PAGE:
20 November 2014

Welcome to Employment Edit, our regular update giving the pick of the key developments in employment law from the last couple of weeks:

  • Employment status – The Court of Appeal has held in Halawi v WDFG UK Ltd (t/a World Duty Free) that a beauty consultant, who provided her services through a limited company, did not have a contract of employment or a contract personally to do work, and so was not in employment for the purposes of bringing a discrimination claim under the Equality Act. The case confirms that, under EU law, the essential elements of personal service and subordination must be present for there to be an employment relationship.
  • Parental leave – The draft Maternity and Parental Leave etc. (Amendment) Regulations 2014 have been published. These regulations will extend unpaid parental leave to parents of children up to the age of 18, rather than the current age of 5, with effect from 5 April 2015.  
  • Enforced subject access requests – Section 56 of the Data Protection Act 1998 (DPA) is expected to be brought into force on 1 December 2014, to make it a criminal offence to request an enforced subject access request. This means employers will be prohibited from asking job applicants to request a copy of their criminal records in order to check whether they have any criminal convictions. This change does not prevent employers carrying out DBS checks for those jobs for which it is required.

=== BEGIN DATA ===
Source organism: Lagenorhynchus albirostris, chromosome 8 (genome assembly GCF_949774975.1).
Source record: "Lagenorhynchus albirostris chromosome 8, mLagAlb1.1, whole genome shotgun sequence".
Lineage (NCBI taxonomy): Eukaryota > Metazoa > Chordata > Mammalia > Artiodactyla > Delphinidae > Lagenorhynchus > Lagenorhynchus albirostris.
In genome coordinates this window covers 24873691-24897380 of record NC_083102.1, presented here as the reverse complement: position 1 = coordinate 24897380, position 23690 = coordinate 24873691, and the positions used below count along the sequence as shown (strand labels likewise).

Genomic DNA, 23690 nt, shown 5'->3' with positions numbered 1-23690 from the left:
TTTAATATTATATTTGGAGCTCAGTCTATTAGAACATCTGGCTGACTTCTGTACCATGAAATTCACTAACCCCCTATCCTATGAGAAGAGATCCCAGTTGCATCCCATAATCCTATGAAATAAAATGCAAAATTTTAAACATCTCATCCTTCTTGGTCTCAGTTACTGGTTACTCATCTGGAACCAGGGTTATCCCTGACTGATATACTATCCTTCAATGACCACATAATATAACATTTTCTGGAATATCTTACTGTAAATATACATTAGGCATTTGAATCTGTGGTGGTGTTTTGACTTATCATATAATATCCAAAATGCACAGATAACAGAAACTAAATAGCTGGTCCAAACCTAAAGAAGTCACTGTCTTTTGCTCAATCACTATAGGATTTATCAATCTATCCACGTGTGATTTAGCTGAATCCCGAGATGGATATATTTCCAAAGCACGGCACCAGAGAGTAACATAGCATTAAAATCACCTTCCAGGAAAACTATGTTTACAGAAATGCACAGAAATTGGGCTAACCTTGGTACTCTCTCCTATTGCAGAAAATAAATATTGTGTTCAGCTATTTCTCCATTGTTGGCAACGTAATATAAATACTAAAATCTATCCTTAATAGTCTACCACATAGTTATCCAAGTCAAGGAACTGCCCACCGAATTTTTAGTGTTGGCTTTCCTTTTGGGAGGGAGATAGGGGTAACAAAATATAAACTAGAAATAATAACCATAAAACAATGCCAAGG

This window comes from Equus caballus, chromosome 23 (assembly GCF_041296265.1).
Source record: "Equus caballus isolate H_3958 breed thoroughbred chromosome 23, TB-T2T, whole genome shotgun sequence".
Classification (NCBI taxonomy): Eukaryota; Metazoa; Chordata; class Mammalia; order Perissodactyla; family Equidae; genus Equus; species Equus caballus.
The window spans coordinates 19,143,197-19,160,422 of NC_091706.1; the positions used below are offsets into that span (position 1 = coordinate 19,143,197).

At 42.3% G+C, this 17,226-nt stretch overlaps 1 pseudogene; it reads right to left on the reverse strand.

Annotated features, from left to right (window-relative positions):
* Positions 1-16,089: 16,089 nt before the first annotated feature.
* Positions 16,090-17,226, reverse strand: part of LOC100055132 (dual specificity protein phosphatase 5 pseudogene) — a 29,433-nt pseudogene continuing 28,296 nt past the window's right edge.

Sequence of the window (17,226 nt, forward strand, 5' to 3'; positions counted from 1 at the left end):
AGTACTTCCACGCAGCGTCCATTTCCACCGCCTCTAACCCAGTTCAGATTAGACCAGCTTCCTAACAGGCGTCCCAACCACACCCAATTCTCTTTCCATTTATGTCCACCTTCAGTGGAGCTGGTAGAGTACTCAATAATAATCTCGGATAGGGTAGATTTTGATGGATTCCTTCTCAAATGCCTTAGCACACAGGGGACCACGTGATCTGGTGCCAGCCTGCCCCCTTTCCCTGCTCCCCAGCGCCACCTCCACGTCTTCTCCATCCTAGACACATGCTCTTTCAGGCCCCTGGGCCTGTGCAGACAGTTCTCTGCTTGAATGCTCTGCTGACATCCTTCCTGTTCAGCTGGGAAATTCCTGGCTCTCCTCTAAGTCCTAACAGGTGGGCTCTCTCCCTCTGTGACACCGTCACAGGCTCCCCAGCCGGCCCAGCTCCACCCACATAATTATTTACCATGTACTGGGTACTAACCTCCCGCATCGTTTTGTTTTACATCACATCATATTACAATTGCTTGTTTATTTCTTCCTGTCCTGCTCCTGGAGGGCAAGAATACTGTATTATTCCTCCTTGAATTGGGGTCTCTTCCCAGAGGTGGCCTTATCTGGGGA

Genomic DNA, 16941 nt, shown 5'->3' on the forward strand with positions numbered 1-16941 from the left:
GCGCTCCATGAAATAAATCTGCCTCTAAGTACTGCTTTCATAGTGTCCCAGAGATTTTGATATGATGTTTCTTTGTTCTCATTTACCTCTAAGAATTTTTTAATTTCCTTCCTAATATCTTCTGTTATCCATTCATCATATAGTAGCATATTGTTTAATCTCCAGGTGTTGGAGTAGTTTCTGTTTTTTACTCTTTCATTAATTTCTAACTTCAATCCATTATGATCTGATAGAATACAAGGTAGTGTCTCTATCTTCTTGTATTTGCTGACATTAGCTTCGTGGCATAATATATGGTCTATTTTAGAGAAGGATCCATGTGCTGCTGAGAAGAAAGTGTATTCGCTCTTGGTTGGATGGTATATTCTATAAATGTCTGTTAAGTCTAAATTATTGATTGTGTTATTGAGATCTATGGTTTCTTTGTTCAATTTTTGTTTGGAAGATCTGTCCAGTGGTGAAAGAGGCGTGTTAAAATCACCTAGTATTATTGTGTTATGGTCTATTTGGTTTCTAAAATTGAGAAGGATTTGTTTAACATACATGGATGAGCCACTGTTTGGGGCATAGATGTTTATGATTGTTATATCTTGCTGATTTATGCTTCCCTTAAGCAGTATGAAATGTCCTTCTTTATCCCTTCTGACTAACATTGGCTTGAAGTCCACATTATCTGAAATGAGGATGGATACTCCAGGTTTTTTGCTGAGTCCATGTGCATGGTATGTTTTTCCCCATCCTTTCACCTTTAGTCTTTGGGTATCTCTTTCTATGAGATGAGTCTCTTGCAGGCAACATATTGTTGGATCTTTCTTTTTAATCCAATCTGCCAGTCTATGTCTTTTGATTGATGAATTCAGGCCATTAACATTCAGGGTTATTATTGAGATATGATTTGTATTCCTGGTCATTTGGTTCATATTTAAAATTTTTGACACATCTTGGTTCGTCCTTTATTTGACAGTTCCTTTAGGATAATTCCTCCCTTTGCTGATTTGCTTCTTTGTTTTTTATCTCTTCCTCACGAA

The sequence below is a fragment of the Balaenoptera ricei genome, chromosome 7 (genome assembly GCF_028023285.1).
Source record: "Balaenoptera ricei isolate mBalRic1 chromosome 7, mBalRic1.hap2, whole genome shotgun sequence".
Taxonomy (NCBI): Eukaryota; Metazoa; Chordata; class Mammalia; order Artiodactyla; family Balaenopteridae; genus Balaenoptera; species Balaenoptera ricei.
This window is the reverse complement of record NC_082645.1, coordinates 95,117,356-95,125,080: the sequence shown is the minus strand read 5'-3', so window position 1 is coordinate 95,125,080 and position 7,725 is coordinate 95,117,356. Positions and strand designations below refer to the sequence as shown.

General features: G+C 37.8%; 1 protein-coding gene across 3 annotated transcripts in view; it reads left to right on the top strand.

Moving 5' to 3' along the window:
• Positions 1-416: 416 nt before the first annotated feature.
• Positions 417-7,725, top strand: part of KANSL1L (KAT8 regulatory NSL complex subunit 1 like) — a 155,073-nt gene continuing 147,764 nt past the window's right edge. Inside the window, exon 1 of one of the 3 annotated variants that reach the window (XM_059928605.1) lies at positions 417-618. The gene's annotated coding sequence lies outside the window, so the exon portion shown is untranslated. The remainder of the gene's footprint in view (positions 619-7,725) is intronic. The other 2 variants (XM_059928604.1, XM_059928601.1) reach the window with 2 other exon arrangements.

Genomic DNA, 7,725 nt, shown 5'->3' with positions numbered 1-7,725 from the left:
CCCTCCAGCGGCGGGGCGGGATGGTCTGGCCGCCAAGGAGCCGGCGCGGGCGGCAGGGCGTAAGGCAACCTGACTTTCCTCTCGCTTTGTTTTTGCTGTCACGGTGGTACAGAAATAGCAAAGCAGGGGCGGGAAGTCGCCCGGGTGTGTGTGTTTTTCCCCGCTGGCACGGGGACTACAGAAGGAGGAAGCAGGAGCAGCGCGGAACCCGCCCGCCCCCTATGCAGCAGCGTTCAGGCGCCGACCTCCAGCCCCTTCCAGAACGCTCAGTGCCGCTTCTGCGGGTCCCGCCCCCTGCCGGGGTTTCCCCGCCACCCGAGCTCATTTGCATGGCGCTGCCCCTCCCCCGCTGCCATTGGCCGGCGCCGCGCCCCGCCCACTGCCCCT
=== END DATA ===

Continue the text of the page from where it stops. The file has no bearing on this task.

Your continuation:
If you would like more information, or specific advice, please contact Roger Bull or get in contact with your usual Burges Salmon representative.

Key contact

Roger Bull

Roger Bull Managing Partner

  • Managing Partner 
  • Employment Disputes
  • Strategic HR Projects

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